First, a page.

Analyzing Weekly Electricity Trends: Unraveling Wednesday Peaks and Market Dynamics

On Wednesdays, the electricity prices on the exchange surpass 22 cents per kilowatt-hour, making it the most expensive day of the week. However, there’s some relief in sight as prices are expected to slightly decrease on Independence Day compared to the recent peak levels.

The peak cost occurs between 6 and 7 p.m. on Wednesdays, reaching approximately 22 cents per kilowatt-hour, inclusive of taxes. Notably, during the Linna celebrations, this cost peaks further due to events like the airing of Yle’s “Towards the Linna Celebrations, Part 2” around 18:11 on Wednesdays.

To avoid the exorbitant prices of Monday and Tuesday, Wednesdays emerge as a more cost-effective day. On Monday, the highest cost for exchange electricity, including taxes, was just below 33 cents per kilowatt-hour. Meanwhile, Tuesday saw prices exceeding 41 cents per kilowatt-hour after 9 a.m.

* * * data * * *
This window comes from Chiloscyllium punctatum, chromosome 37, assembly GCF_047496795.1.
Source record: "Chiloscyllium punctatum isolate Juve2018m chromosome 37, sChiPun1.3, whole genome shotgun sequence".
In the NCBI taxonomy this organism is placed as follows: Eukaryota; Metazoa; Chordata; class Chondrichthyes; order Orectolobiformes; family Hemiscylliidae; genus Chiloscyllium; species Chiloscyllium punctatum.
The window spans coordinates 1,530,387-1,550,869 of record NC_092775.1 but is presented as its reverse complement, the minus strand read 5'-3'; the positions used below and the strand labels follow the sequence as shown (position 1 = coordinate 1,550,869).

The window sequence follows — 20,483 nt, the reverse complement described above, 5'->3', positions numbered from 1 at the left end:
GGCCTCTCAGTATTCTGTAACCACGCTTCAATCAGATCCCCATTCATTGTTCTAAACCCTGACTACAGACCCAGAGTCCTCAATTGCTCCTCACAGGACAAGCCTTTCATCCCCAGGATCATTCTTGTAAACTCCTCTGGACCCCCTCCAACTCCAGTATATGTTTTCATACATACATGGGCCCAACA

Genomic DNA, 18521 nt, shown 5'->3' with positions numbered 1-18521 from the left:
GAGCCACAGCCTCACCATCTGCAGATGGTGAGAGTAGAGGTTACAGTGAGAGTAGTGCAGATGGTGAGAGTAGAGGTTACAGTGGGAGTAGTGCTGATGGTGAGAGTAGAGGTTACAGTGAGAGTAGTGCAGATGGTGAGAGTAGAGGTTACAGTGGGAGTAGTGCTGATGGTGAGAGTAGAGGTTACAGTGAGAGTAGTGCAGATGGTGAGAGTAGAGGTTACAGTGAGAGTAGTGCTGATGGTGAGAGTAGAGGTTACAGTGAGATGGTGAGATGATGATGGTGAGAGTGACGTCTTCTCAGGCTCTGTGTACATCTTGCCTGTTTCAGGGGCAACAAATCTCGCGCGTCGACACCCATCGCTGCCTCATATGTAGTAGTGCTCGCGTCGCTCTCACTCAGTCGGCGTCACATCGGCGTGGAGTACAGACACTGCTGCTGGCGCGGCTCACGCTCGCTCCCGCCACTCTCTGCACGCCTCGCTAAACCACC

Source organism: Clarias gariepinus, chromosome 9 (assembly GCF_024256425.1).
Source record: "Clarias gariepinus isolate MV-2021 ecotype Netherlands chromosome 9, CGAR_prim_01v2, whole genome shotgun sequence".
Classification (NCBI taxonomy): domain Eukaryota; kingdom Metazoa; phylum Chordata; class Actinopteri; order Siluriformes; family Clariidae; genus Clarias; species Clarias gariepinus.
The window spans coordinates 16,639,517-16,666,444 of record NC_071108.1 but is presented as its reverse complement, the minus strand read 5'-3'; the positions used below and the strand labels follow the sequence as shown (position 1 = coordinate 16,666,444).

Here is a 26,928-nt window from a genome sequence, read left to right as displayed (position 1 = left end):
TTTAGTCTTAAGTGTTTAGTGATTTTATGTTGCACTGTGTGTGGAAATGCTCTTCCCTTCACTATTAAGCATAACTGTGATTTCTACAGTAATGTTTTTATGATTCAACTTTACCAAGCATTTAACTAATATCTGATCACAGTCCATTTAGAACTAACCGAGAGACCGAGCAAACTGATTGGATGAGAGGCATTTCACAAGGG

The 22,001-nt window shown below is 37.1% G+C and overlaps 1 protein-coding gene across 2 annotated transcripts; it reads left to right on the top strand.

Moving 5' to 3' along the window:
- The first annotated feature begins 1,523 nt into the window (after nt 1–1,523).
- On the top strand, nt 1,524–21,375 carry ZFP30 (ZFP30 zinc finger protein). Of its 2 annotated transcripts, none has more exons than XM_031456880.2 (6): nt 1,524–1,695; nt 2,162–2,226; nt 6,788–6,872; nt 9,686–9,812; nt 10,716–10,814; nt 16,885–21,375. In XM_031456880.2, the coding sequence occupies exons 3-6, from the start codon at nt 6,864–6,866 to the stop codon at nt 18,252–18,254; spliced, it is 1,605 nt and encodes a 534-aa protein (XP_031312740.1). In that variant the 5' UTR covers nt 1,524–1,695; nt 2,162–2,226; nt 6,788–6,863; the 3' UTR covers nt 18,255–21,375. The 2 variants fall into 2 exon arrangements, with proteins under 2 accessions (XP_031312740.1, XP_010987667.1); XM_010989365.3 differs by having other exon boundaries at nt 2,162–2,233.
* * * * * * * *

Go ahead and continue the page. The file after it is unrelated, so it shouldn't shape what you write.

The most economical period for electricity is consistently the night between Tuesday and Wednesday, with costs dipping to just over 12 cents per kilowatt-hour after 3 a.m. The taxable average price of electricity on Wednesdays is around 16.5 cents per kilowatt-hour.

December has marked a surge in exchange electricity prices, with the average taxable price surpassing 16 cents per kilowatt-hour. In comparison, November averaged 8.6 cents, and October recorded 4.7 cents per kilowatt-hour.

Attributed to severe frosts and reduced wind power production, the recent high prices persist. Wind power is not expected to provide significant relief on Wednesdays, with Fingrid’s forecast projecting an average output of just under 900 megawatts. This falls short given the total wind power capacity in the forecast stands at 6,445 megawatts.

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